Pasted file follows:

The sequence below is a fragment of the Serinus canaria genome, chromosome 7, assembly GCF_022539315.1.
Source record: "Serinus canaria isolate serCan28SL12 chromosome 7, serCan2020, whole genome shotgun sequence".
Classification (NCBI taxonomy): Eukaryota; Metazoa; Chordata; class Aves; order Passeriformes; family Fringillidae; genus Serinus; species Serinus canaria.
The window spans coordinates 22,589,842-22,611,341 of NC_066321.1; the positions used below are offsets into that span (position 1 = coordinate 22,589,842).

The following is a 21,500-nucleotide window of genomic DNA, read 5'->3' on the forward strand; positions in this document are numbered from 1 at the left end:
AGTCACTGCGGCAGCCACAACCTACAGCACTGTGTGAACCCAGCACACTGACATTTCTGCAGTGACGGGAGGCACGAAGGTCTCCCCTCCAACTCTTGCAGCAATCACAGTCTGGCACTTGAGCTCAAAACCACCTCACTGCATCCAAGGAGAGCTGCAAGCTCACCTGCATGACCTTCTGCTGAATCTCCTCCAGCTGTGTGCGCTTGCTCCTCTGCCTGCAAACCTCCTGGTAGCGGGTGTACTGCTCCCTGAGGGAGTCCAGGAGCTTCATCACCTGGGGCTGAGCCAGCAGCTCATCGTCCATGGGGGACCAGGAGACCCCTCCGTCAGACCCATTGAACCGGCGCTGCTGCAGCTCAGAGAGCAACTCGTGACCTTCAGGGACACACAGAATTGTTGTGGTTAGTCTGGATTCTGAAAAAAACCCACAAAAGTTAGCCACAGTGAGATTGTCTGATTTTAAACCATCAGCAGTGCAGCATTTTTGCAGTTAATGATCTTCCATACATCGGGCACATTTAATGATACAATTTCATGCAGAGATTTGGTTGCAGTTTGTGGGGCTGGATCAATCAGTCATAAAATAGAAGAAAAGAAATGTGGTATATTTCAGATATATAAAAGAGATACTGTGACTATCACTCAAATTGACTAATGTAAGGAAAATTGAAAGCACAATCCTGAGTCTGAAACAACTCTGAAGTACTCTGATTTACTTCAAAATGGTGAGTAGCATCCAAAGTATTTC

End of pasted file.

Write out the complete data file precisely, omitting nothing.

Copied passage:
The sequence below is a fragment of the Serinus canaria genome, chromosome 7, assembly GCF_022539315.1.
Source record: "Serinus canaria isolate serCan28SL12 chromosome 7, serCan2020, whole genome shotgun sequence".
Classification (NCBI taxonomy): Eukaryota; Metazoa; Chordata; class Aves; order Passeriformes; family Fringillidae; genus Serinus; species Serinus canaria.
The window spans coordinates 22,589,842-22,611,341 of NC_066321.1; the positions used below are offsets into that span (position 1 = coordinate 22,589,842).

The following is a 21,500-nucleotide window of genomic DNA, read 5'->3' on the forward strand; positions in this document are numbered from 1 at the left end:
AGTCACTGCGGCAGCCACAACCTACAGCACTGTGTGAACCCAGCACACTGACATTTCTGCAGTGACGGGAGGCACGAAGGTCTCCCCTCCAACTCTTGCAGCAATCACAGTCTGGCACTTGAGCTCAAAACCACCTCACTGCATCCAAGGAGAGCTGCAAGCTCACCTGCATGACCTTCTGCTGAATCTCCTCCAGCTGTGTGCGCTTGCTCCTCTGCCTGCAAACCTCCTGGTAGCGGGTGTACTGCTCCCTGAGGGAGTCCAGGAGCTTCATCACCTGGGGCTGAGCCAGCAGCTCATCGTCCATGGGGGACCAGGAGACCCCTCCGTCAGACCCATTGAACCGGCGCTGCTGCAGCTCAGAGAGCAACTCGTGACCTTCAGGGACACACAGAATTGTTGTGGTTAGTCTGGATTCTGAAAAAAACCCACAAAAGTTAGCCACAGTGAGATTGTCTGATTTTAAACCATCAGCAGTGCAGCATTTTTGCAGTTAATGATCTTCCATACATCGGGCACATTTAATGATACAATTTCATGCAGAGATTTGGTTGCAGTTTGTGGGGCTGGATCAATCAGTCATAAAATAGAAGAAAAGAAATGTGGTATATTTCAGATATATAAAAGAGATACTGTGACTATCACTCAAATTGACTAATGTAAGGAAAATTGAAAGCACAATCCTGAGTCTGAAACAACTCTGAAGTACTCTGATTTACTTCAAAATGGTGAGTAGCATCCAAAGTATTTC